I'm trying to remember a word, I think it's related to computational or database theory. The closest synonym is atomic but that's not exactly it. Basically it's a kind of computation that should produce the same result even when run multiple times in a row, meaning it doesn't create side effects for itself.

I specifically ran across this word in a Stack Overflow answer about a chmod command (or some other permission related operation).

Hopefully that's enough to go on. Poking around Wikipedia isn't much help.

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    It makes sense to specify whether you pass the same input to every call of operation or run every next operation on results of the previous call. – maxim1000 Apr 5 '13 at 4:34
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    @maxim1000 Agreed. Judging by the variety of answers, no one is sure which the OP meant. – ford Apr 5 '13 at 6:10
  • The problem here is that the question in the subject is not strictly the same as the question in the body. I answered the one in the subject but, looking again now, I'm pretty sure that's not what the poster wanted. Edits question, deletes answer – pdr Apr 5 '13 at 8:59
  • Are you asking about something like a GET request (where the same result is returned every time no matter what), or are you asking about something like the assignment operator (which does have an effect, but repeating the same assignment doesn't change anything)? – Izkata Apr 5 '13 at 13:28
up vote 80 down vote accepted

You might be thinking of "Idempotent".

Idempotence is the property of certain operations in mathematics and computer science, that they can be applied multiple times without changing the result beyond the initial application.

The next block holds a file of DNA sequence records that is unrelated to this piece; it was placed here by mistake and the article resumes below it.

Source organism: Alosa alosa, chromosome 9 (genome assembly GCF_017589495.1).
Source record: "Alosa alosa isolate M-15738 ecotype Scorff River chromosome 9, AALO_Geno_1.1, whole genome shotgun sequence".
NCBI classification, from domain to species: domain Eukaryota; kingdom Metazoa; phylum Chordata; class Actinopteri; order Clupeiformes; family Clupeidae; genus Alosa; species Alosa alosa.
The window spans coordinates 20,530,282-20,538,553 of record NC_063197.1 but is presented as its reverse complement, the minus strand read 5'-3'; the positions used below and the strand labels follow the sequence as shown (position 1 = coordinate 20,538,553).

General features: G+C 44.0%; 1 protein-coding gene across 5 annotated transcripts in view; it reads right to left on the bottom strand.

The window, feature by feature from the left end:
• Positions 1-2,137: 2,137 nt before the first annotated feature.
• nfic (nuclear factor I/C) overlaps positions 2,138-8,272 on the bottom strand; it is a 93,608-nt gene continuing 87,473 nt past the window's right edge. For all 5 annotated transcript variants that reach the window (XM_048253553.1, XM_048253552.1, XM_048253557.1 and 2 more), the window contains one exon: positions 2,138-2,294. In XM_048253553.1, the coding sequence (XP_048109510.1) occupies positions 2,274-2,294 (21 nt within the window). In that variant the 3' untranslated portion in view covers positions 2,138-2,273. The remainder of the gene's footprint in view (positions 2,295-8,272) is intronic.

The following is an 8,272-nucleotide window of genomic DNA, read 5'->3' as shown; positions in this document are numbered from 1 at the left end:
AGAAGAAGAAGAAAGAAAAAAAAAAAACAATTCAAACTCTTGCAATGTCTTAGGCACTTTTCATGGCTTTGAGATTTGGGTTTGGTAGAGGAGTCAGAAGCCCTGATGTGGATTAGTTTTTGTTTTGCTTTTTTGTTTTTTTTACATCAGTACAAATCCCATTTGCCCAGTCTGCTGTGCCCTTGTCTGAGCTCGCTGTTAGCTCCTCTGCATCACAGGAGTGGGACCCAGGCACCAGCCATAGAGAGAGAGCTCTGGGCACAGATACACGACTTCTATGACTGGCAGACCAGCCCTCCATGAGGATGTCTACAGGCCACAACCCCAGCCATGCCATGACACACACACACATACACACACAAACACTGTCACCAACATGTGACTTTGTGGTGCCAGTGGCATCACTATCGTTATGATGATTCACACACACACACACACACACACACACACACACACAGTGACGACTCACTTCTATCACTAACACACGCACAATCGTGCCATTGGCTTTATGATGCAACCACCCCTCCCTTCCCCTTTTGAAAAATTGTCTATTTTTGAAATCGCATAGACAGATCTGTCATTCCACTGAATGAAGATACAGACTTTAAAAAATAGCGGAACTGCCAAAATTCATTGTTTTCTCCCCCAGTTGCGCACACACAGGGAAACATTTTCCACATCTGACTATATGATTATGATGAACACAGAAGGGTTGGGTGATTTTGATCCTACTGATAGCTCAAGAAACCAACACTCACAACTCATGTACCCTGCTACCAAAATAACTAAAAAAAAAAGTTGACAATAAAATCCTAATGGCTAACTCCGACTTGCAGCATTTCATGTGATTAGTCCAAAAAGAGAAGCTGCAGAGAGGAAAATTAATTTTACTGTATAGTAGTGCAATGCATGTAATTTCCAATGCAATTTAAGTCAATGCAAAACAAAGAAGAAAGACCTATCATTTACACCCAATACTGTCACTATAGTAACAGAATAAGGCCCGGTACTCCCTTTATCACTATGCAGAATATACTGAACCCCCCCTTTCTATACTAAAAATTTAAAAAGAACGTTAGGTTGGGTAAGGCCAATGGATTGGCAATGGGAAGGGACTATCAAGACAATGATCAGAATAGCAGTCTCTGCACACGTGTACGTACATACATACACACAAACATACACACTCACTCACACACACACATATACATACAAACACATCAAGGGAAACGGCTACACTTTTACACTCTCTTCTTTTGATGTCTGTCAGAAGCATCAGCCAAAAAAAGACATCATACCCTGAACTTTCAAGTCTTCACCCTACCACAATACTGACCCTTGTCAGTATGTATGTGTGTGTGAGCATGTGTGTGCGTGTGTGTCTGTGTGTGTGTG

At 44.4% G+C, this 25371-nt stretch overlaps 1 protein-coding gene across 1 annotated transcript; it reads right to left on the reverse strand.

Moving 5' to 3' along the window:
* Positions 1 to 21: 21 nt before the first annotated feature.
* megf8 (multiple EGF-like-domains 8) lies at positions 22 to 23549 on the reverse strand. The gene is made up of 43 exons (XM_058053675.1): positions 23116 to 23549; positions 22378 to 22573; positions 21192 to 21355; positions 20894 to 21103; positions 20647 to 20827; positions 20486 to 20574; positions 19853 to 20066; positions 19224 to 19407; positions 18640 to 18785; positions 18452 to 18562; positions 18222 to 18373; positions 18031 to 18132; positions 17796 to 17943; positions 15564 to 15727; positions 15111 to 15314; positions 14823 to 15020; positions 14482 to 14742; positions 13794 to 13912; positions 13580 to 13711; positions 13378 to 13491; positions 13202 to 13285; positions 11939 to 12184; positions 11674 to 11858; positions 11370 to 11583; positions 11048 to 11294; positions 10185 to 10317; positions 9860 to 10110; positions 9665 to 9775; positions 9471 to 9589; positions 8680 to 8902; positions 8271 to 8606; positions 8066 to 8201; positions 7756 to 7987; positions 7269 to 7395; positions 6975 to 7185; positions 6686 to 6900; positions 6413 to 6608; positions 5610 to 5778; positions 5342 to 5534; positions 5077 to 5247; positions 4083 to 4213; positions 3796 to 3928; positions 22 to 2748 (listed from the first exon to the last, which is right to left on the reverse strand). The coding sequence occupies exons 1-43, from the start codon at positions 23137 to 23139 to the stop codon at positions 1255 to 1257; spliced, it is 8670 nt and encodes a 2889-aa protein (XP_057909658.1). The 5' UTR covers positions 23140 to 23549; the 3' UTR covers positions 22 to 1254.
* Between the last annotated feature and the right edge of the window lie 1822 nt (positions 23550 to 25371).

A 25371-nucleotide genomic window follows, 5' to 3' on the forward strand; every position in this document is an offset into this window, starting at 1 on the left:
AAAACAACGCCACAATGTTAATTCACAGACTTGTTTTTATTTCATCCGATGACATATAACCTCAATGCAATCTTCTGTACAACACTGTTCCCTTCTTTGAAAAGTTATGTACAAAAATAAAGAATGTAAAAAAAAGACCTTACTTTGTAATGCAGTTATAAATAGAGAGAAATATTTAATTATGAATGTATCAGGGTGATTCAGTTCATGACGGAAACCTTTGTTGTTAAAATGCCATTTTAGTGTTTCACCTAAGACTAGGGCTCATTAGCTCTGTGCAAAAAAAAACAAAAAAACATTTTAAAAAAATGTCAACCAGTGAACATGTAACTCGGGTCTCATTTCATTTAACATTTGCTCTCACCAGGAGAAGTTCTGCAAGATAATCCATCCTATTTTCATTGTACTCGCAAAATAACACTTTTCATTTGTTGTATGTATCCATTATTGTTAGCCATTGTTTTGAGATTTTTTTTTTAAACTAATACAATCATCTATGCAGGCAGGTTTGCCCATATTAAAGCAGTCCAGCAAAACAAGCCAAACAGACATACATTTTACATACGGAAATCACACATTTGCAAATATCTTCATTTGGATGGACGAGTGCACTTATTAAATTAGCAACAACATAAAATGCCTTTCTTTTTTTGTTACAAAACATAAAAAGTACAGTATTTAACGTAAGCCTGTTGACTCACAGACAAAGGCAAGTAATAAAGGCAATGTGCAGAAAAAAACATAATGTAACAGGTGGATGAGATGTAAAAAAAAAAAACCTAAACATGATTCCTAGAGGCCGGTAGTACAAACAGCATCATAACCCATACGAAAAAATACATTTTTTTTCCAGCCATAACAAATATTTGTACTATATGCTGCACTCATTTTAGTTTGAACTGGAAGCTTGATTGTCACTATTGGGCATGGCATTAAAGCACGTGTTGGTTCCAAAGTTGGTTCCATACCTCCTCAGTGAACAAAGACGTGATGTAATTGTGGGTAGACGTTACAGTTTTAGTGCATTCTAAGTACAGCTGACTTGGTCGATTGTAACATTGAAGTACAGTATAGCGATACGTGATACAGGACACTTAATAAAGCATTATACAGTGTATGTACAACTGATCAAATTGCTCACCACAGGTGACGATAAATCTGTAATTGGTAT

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    Basically, f is idempotent IFF f(f(x)) == f(x) FORALL x. – Jörg W Mittag Apr 5 '13 at 1:34
  • Interesting limitation of the description - The talk section of the linked page discusses Elevator buttons.. There must be 1000's of behaviors that can be described as "Idempotent" not related to Math or Comp Sci. – mattnz Apr 5 '13 at 6:46
  • From my understanding of the question, that's not at all what the OP is asking, as he doesn't speak of applying the algorithm on the results of the first iteration, but reapplying it on the same source data. Something more like if x=y, then F(x)=F(y) – Joubarc Apr 5 '13 at 7:48
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    @Joubarc yes idempotent has a slightly looser meaning in computing then the rest of maths, hence it is correct. en.wikipedia.org/wiki/Idempotent#Computer_science_meaning – jk. Apr 5 '13 at 9:00
  • I had read the page and I admittedly wasn't convinced at the time; but to be honest it's not concept of idempotence I had a problem with; rather, it was whether the question was about it or not. But now that I read it again, I admit I was wrong (especially given the chmod example which is a good case) – Joubarc Apr 5 '13 at 9:09